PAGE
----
A note from Stephanie- I found out Kendra, a Figure 8 Mom was also a physician assistant and treats many moms who have mastitis. I thought it would be interesting and of course informative to get some advice from a experienced mom-professional. Thanks, Kendra!
As a breastfeeding mom, a friend to many other breastfeeding moms, and a physician assistant treating many pregnant and postpartum women in my office, I’m no stranger to the many challenges that come along with breastfeeding. One of the most common problems that I’ve seen, in my experience, is mastitis.
(On the left, she is wearing the Boob Design Francis Organic Knitted Striped Maternity & Nursing Sweater)
What is mastitis, and what causes it?
Mastitis is caused by poor drainage of milk that results in engorgement of the breast. Since breastmilk naturally contains bacteria (the good kind – more on this later!), the breast can become infected if it is not drained properly within 12-24 hours. Symptoms of mastitis include pain, redness, and swelling. Infective mastitis also is usually characterized by fever, a firm red area, flu-like symptoms, and discomfort in the armpit area.
Other conditions that might be confused for mastitis include engorgement and a plugged duct. Engorgement differs from mastitis in that it usually occurs in both breasts rather than one, and it doesn’t cause fevers, chills, and body aches. A plugged duct generally is marked by a tender lump on one side, but like engorgement (and unlike mastitis), it also would not be expected to cause other diffuse body symptoms.
How can I treat mastitis at home?
The best way to treat mastitis is actually to take measures to prevent it. While there is no 100% way to do this, here are some tips:
• Wear a loose bra and loose shirts. Avoid compression or pressure on your breasts.
• Adjust your seatbelt so that it does not compress an area of your breast for a prolonged period of time, like on extended car rides.
• Try to avoid the development of an oversupply of milk. Don’t pump if you can avoid it! Especially in the first weeks and months, your breasts will learn how much milk they to produce based on upon how much is demanded – and your baby will give your body the best cues for this.
• Feed on demand and don’t try to “space” or “schedule” feedings. For the same reason above – your body needs the external stimulation as it establishes an adequate supply. Especially if you notice your breasts are very full or engorged, let your baby drain them (or a pump if you have feeding obstacles). Warm compresses and massage can also help.
• Use nipple cream or ointment after every feeding. Don’t wait until your nipples are cracked and bleeding, as this opening in the skin allows bacteria to enter that can cause infection.
• If you are weaning, do so gradually. Just as your body takes time to develop a milk supply, it also takes time to stop making milk. Rapid weaning can cause engorgement.
• Eat a well-balanced diet. Easier said than done, right? But a healthy body functions better and fights infections more efficiently.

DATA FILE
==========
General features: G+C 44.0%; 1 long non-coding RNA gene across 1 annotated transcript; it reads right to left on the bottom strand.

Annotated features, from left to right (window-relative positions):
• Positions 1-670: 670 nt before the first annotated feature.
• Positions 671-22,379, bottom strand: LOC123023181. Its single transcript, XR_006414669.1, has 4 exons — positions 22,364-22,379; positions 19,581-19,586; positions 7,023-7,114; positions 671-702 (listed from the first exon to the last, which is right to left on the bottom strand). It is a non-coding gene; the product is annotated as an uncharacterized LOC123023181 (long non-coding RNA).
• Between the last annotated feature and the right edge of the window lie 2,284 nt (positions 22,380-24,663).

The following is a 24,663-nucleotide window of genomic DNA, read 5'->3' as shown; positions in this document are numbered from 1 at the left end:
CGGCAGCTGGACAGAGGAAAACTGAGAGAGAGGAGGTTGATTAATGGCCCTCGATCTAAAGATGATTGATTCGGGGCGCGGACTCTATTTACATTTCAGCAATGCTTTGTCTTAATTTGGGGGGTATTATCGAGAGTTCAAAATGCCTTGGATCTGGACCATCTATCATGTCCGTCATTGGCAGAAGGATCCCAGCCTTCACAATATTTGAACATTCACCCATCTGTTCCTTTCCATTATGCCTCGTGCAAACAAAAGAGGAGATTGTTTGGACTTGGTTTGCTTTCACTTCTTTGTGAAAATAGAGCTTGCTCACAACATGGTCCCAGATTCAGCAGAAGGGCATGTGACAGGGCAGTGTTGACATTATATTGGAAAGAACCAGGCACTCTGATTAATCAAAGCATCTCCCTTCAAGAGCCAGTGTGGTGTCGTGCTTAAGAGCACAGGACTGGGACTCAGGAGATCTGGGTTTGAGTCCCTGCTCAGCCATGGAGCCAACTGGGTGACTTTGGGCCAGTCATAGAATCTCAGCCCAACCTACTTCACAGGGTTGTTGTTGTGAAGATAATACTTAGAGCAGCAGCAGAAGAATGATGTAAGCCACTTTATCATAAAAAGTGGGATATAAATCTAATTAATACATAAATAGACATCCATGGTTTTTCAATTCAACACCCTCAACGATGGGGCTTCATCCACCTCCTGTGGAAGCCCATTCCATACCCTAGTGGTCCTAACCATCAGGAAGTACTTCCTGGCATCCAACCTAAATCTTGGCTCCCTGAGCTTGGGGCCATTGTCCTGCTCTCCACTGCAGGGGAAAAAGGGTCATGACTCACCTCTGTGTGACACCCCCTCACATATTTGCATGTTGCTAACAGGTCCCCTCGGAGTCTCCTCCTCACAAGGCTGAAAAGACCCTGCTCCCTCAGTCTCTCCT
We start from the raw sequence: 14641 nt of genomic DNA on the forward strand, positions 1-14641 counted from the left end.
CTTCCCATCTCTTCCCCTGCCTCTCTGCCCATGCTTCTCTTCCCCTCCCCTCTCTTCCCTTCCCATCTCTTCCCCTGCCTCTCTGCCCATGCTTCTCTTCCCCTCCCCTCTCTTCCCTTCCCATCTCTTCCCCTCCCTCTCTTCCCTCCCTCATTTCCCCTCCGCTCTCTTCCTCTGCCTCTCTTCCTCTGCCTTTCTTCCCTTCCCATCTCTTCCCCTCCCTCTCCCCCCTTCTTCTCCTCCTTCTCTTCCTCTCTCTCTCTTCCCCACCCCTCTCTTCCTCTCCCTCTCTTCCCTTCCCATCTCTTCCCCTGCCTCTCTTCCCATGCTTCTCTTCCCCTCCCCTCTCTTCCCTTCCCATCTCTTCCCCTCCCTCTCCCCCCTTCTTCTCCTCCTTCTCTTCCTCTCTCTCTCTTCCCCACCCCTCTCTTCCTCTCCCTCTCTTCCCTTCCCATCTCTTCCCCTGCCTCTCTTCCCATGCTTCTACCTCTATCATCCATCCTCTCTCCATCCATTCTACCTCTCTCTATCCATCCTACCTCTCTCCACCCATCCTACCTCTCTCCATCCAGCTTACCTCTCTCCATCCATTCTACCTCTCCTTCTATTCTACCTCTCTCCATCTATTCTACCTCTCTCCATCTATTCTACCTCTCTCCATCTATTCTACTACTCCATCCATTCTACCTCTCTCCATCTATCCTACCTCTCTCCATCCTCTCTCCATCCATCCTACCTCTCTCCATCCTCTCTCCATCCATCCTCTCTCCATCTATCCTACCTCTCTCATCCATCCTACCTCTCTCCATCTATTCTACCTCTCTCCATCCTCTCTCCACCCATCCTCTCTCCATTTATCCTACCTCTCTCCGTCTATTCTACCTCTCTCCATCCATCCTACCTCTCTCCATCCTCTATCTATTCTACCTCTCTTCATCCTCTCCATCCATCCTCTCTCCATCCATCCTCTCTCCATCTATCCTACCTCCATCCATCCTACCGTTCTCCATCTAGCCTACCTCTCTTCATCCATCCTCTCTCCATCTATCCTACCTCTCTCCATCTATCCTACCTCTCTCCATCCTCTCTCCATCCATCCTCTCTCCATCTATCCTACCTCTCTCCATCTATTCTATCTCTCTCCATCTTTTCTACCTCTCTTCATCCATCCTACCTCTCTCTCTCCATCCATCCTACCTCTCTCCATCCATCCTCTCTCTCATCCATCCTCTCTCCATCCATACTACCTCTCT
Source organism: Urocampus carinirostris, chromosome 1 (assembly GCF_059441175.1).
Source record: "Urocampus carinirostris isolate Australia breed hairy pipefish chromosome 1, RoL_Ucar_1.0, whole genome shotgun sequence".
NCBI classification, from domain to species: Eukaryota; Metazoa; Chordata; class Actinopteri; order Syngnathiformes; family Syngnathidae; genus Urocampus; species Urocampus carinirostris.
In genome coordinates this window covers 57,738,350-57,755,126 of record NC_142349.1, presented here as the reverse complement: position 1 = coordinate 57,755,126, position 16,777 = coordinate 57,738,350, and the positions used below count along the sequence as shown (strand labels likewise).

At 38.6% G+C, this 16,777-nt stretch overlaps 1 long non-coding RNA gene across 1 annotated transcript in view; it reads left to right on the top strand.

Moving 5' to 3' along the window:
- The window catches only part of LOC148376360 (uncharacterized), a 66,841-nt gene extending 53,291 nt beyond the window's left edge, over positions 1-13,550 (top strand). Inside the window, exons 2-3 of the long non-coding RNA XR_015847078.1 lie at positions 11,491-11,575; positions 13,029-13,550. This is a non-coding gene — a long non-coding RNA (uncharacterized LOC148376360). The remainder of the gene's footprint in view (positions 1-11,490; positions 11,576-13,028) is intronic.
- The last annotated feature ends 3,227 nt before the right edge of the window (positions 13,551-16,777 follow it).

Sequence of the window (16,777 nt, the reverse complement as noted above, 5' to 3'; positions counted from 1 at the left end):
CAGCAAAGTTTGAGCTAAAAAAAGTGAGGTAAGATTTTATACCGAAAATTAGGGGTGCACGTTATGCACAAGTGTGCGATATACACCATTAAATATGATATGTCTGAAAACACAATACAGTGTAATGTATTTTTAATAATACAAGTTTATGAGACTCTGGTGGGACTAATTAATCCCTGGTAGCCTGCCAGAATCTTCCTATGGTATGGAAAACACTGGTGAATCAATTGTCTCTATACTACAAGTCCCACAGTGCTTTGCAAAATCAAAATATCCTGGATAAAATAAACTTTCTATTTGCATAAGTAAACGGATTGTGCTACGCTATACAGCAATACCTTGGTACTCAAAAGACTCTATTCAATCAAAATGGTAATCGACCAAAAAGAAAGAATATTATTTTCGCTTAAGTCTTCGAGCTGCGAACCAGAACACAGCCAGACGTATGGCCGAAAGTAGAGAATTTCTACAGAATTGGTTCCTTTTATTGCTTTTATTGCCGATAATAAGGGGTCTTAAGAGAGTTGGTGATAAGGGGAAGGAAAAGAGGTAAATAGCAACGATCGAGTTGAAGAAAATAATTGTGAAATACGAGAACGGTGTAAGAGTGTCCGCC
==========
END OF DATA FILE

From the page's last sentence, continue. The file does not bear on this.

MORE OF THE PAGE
• Get enough rest. Again – not the easiest thing as a new mom. But, don’t over commit to visitors and outings when you’re exhausted. Put yourself and your baby first!
• Research suggests that taking a probiotic in late pregnancy (sometime in the third trimester) can decrease the risk of developing mastitis. You can get this naturally in your diet (like from yogurt) or from a supplement.
• It’s important to act quickly when signs of mastitis appear – within the first 12-24 hours. Apply cold compresses for pain and swelling and take NSAID pain relievers like ibuprofen (Advil and Motrin) or naproxen (Aleve). Continue breastfeeding as mentioned above even when it’s painful, and promote complete emptying of your breasts with hand expression, pumping as needed, and hot showers or hot packs before feeding.
A note on antibiotics: If you think you have mastitis, don’t self-medicate yourself with old antibiotics laying around the house or from a friend. Antibiotics kill off ALL bacteria in your body – not just the bad kind that cause infection. Not all episodes of mastitis require antibiotic treatment, and taking an antibiotic that’s not necessary can actually be harmful. When good bacteria are killed off, we are at increased risk for other germs like viruses that cause colds and the flu, and also fungus and yeast that can cause thrush and yeast infections in both mom and baby. Breastmilk also passes along some of this good bacteria to your baby, and that helps his or her immune system to be more healthy. There are also all different kinds of antibiotics for all different kinds of infections – so pills left over from a urinary tract infection or pneumonia may not be the right kind to treat mastitis.
When should I call my doctor?
If symptoms of pain, swelling, and redness last longer than 12-24 hours, and/or if you also start to notice fevers and flu-like symptoms, call your primary care doctor or your obstetrician. If you can’t reach your doctor, consider going to an urgent care or an emergency room as prompt treatment is important. Your doctor will probably prescribe an antibiotic. Take a probiotic supplement (or eat yogurt) as long as you are on the medication to prevent yeast infections in both you and your baby. Always take your antibiotic as long as your doctor recommends (at least 5-7 days, but maybe longer) even if you are feeling better or your symptoms totally resolve. If you are not feeling better within 1-2 days, follow up with your doctor. You may need an ultrasound to rule out worsening infection that needs additional treatment.